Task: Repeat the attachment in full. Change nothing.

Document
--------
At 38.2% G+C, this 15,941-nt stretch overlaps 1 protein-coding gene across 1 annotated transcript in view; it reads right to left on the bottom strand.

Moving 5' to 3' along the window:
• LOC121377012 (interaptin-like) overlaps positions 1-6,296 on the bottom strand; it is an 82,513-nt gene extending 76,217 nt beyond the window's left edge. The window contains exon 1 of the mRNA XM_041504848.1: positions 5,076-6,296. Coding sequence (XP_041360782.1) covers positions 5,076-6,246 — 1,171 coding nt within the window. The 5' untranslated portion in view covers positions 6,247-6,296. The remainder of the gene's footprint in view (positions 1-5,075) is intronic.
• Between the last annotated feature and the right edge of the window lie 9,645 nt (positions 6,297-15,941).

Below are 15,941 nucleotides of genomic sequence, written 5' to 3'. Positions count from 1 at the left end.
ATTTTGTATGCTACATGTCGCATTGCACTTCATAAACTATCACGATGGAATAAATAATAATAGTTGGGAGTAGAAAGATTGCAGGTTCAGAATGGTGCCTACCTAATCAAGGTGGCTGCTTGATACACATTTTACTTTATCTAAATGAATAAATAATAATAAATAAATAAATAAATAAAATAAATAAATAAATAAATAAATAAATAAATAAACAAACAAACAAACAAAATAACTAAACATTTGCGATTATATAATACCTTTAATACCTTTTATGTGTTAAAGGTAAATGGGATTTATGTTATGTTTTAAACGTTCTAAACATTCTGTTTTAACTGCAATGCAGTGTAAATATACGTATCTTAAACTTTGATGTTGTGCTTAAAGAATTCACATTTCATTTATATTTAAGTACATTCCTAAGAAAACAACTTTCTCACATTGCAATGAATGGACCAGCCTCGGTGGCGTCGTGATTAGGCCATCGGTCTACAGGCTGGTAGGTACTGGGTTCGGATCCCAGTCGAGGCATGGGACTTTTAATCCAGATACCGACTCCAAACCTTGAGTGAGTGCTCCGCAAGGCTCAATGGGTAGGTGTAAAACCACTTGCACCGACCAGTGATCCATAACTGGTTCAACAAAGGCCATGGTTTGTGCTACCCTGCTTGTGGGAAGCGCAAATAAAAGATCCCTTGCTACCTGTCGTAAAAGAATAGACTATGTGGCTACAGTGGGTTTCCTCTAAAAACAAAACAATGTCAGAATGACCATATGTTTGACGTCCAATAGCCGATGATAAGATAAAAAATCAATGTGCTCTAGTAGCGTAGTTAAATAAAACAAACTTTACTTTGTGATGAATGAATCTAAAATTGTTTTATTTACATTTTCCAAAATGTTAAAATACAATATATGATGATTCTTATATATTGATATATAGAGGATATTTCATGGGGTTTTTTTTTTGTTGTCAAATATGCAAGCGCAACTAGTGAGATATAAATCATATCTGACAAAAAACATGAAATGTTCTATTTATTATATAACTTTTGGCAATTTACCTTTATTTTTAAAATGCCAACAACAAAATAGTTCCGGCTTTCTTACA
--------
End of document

At 38.2% G+C, this 15,941-nt stretch overlaps 1 protein-coding gene across 1 annotated transcript in view; it reads right to left on the bottom strand.

Moving 5' to 3' along the window:
• LOC121377012 (interaptin-like) overlaps positions 1-6,296 on the bottom strand; it is an 82,513-nt gene extending 76,217 nt beyond the window's left edge. The window contains exon 1 of the mRNA XM_041504848.1: positions 5,076-6,296. Coding sequence (XP_041360782.1) covers positions 5,076-6,246 — 1,171 coding nt within the window. The 5' untranslated portion in view covers positions 6,247-6,296. The remainder of the gene's footprint in view (positions 1-5,075) is intronic.
• Between the last annotated feature and the right edge of the window lie 9,645 nt (positions 6,297-15,941).

Below are 15,941 nucleotides of genomic sequence, written 5' to 3'. Positions count from 1 at the left end.
ATTTTGTATGCTACATGTCGCATTGCACTTCATAAACTATCACGATGGAATAAATAATAATAGTTGGGAGTAGAAAGATTGCAGGTTCAGAATGGTGCCTACCTAATCAAGGTGGCTGCTTGATACACATTTTACTTTATCTAAATGAATAAATAATAATAAATAAATAAATAAATAAAATAAATAAATAAATAAATAAATAAATAAATAAACAAACAAACAAACAAAATAACTAAACATTTGCGATTATATAATACCTTTAATACCTTTTATGTGTTAAAGGTAAATGGGATTTATGTTATGTTTTAAACGTTCTAAACATTCTGTTTTAACTGCAATGCAGTGTAAATATACGTATCTTAAACTTTGATGTTGTGCTTAAAGAATTCACATTTCATTTATATTTAAGTACATTCCTAAGAAAACAACTTTCTCACATTGCAATGAATGGACCAGCCTCGGTGGCGTCGTGATTAGGCCATCGGTCTACAGGCTGGTAGGTACTGGGTTCGGATCCCAGTCGAGGCATGGGACTTTTAATCCAGATACCGACTCCAAACCTTGAGTGAGTGCTCCGCAAGGCTCAATGGGTAGGTGTAAAACCACTTGCACCGACCAGTGATCCATAACTGGTTCAACAAAGGCCATGGTTTGTGCTACCCTGCTTGTGGGAAGCGCAAATAAAAGATCCCTTGCTACCTGTCGTAAAAGAATAGACTATGTGGCTACAGTGGGTTTCCTCTAAAAACAAAACAATGTCAGAATGACCATATGTTTGACGTCCAATAGCCGATGATAAGATAAAAAATCAATGTGCTCTAGTAGCGTAGTTAAATAAAACAAACTTTACTTTGTGATGAATGAATCTAAAATTGTTTTATTTACATTTTCCAAAATGTTAAAATACAATATATGATGATTCTTATATATTGATATATAGAGGATATTTCATGGGGTTTTTTTTTTGTTGTCAAATATGCAAGCGCAACTAGTGAGATATAAATCATATCTGACAAAAAACATGAAATGTTCTATTTATTATATAACTTTTGGCAATTTACCTTTATTTTTAAAATGCCAACAACAAAATAGTTCCGGCTTTCTTACA